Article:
Tracking sex offenders with phone apps - Quincy News, Weather, Sports, and Radio

Tracking sex offenders with phone apps


Natasha Miller said she picked out the perfect Halloween costume for her 2-year-old son, Daylin.

This Halloween is Daylin's first time trick-or-treating.

"He's a talker," Miller said. "He loves talking to strangers. He doesn't know a stranger, so that's one thing I have to keep an eye out for. I have to keep him by me at all times."

Miller said she knows some of those strangers could be sex offenders.

The Adams County Sheriff's Office said there are more than 50 registered sex offenders living in Adams County.

"It's kind of scary to know that someone would think of my child in that way and it's something that worries me," Miller said.

Police say special cell phone apps that track sex offenders can help you plan a safer trick-or-treating route.

Sgt. Rich Wagner with the Adams County Sheriff's Office said even though new laws in Illinois ban sex offenders from handing out candy, parents still need to be on guard.

"Halloween. All the kids are out running around and sex offenders - if there's one out there that wants to be bad and do the wrong thing," Wagner said. "It'd be a good opportunity for them."

Wagner said free apps like "Offender Search" and "Safe neighborhood"  provide pictures of the sex offender and  street-level views of where they live.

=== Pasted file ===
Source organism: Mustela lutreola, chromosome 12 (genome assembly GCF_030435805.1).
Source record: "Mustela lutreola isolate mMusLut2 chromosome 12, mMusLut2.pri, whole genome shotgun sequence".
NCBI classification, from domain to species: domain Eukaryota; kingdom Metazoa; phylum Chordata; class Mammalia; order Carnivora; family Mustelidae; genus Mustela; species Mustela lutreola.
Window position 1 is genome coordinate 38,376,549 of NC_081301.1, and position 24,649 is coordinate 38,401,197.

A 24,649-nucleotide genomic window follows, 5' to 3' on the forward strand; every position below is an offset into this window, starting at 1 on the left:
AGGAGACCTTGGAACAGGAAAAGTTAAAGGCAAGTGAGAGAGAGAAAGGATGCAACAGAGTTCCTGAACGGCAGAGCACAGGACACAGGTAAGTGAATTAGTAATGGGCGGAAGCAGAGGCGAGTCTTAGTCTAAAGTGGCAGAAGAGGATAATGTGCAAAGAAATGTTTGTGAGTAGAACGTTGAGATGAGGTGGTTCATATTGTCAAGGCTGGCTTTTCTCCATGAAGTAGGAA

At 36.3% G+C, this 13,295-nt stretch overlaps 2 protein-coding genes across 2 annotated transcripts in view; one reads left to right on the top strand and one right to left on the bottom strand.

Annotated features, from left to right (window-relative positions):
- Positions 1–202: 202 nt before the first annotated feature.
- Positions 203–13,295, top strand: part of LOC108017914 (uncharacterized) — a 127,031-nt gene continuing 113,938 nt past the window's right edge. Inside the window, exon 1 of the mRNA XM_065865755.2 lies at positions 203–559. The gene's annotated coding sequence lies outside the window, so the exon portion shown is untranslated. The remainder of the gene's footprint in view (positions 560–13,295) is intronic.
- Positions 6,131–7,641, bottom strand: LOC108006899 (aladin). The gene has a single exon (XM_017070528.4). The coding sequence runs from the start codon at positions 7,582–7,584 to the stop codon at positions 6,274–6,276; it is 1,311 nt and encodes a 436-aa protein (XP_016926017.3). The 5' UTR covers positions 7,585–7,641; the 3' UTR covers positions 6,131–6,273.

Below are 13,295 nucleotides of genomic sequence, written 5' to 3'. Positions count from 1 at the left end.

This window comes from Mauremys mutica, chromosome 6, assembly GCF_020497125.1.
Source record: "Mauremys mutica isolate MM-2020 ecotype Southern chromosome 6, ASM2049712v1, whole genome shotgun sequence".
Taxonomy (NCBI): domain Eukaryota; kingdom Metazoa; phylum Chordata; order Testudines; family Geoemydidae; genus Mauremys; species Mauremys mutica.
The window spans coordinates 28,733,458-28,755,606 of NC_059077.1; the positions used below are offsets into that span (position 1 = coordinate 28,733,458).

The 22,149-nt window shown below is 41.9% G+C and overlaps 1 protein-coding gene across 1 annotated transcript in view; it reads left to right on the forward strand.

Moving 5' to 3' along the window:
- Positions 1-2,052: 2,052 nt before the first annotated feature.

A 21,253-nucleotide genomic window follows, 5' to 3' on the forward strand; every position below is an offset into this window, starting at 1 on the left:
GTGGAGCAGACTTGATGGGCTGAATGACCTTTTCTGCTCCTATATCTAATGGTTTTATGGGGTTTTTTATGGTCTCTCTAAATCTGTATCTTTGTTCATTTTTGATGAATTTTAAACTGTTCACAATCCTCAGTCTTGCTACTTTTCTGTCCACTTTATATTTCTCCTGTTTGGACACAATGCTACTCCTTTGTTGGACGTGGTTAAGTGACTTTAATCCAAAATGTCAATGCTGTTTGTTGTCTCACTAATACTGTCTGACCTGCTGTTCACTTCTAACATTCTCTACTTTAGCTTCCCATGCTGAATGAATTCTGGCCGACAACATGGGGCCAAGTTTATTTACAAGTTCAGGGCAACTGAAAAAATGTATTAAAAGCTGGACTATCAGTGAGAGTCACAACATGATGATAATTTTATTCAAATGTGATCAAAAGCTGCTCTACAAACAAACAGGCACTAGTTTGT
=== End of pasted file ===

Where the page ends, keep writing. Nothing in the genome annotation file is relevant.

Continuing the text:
Wagner said some apps can even notify you by e-mail or text if a sex offender moves into your neighborhood.

"I would recommend looking at the app and making sure it's got a lot of good reviews on it and then, of course, you can sign up and they can notify you by text or e-mail exactly if there is a sex offender that moves into your neighborhood," said Wagner. "It'll be able to tell you where they're at in your neighborhood."

Wagner said it's important to realize that sex offenders can live anywhere.

"Sex offenders can be found in all neighborhoods, from the upper class neighborhoods to the lower class neighborhoods, to the small towns, to the city of Quincy," Wagner said. "They can be all over."

So Wagner said having an app right at your fingertips on Halloween can make trick-or treating a lot safer and easier, too.

"They are a threat. They are out there," Wagner said. "They've violated before. More than likely the odds show they will repeat offend."

"If there's a neighborhood that there's a bunch of sex offenders on a block, then might as well skip the block altogether and go somewhere that's a nicer neighborhood and doesn't have as many red dots on it," Miller said.

Miller said she plans to use the sex offender apps this Halloween to keep Daylin out of harms way.

"It's good to know where they're at in case he does get away from me and there's a likelihood that he might get taken by someone and something horrible would happen to my son. And I definitely don't want that," Miller said.

Current laws regarding sex offenders in:


Offenders may not hand out candy


Offenders may not hand out candy

Offenders must post a sign at their residence stating "No candy or treats at this residence"

Offenders must keep outside lights off if they are home

Offenders must not be outside their home between 5 p.m. and 10:30 p.m.


No laws exist regarding sex offender activity on Halloween

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